When Deputy Chief Justice Raymond Zondo delivered the Constitutional Court's judgment on the private use of cannabis, the only words that most were prepared to hear were that, "as long as the use or possession of cannabis is in private and not in public, and the use or possession of cannabis is for the personal consumption of an adult, it is protected" by the right to privacy entrenched in section 14 of our Constitution.
Few heard the learned justices say that they "do not, of course, intend to minimise the fact that the use of dagga is a great social evil in South Africa".
Across the land, there was applause from the followers of the Rastafarian faith, people who swear by marijuana's health benefits, university students and stoners in general. There were protests from conservatives and anti-drug campaigners, who feel this step will exacerbate South Africa's narcotics problem and the crimes that accompany drug use and the drug trade.
Also celebrating were dagga growers, wholesalers and street traders. They seemed to have missed the court's statement that "we have no intention of decriminalising dealing in cannabis".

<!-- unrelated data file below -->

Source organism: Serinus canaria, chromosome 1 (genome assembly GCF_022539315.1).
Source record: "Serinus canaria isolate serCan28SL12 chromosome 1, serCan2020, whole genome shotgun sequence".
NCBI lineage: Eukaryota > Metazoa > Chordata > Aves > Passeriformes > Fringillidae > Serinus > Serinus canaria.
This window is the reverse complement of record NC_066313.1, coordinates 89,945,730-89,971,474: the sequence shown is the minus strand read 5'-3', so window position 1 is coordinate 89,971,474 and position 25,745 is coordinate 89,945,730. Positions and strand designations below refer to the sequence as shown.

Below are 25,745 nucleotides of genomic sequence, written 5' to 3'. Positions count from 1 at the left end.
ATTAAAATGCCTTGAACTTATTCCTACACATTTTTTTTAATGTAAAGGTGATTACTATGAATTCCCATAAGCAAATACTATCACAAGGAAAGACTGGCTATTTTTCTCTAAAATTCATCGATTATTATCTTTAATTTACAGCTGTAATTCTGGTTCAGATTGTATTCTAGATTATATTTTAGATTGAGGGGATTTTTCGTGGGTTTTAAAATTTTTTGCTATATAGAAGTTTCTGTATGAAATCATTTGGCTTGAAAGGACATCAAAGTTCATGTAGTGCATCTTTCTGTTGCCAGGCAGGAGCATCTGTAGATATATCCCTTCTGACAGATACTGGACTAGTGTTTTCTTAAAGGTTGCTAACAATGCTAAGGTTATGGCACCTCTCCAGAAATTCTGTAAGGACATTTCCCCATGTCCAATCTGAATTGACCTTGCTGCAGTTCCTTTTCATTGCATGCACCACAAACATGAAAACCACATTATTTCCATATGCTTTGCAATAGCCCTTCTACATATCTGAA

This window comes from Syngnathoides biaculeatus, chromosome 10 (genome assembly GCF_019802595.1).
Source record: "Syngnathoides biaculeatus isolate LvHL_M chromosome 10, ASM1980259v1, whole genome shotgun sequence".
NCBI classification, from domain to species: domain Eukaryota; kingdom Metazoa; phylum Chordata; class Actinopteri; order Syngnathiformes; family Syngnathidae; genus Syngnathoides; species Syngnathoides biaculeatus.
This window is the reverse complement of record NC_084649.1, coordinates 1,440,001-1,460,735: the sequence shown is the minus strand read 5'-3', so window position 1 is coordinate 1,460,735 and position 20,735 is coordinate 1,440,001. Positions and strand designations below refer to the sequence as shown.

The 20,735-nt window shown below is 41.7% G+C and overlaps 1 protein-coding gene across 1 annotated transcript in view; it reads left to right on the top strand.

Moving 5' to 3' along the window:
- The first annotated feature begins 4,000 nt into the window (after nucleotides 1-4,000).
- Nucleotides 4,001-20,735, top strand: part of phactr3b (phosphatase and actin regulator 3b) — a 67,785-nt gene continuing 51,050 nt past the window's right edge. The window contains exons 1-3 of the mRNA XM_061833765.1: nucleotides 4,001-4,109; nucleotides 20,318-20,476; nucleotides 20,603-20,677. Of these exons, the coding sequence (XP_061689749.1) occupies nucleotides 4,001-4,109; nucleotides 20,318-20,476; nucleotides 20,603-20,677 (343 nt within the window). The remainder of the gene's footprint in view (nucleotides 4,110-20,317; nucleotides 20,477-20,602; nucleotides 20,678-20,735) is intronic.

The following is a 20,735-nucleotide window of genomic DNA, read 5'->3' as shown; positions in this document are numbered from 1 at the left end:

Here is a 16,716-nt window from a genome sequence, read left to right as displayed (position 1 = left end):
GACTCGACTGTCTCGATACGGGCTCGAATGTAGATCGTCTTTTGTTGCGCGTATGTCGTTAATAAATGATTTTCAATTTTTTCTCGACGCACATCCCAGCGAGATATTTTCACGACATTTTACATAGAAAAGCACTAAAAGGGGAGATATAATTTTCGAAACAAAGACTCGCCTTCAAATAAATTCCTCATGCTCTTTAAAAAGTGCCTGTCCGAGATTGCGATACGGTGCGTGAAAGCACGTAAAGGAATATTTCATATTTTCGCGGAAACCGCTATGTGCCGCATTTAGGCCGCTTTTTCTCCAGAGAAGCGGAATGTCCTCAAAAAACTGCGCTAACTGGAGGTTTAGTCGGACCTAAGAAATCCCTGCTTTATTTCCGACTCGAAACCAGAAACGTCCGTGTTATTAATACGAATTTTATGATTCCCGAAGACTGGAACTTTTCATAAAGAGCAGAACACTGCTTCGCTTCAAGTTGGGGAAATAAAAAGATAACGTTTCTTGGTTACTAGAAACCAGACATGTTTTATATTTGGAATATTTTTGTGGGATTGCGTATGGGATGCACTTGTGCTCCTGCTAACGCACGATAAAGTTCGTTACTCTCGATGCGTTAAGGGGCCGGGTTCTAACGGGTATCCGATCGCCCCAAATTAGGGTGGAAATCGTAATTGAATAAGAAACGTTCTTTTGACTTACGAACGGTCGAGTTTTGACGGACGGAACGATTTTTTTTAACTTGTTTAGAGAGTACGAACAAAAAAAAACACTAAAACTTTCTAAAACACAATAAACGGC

All things considered, this judgment was inevitable. South Africa, which often leads the world in progressive thought, was lagging behind many jurisdictions in the world, where laws have been altered alongside changed attitudes towards the limited cultivation and use of dagga.
The challenge for South Africa should be on the educational side. While we celebrate the court's decision to protect the "individual's intimate personal sphere of life ... the final untouchable sphere of human freedom that is beyond interference from any public authority", we must make sure South Africans exercise this freedom with responsibility.
Marijuana is still a drug that should be used with care and caution. It can still land you in Weskoppies, Fort Napier or Valkenberg. It can still be a gateway to harder drugs. It can still be abused by children and adults.
So, to steal from Peter Tosh, it may legalised, but we should still criticise it when we need to.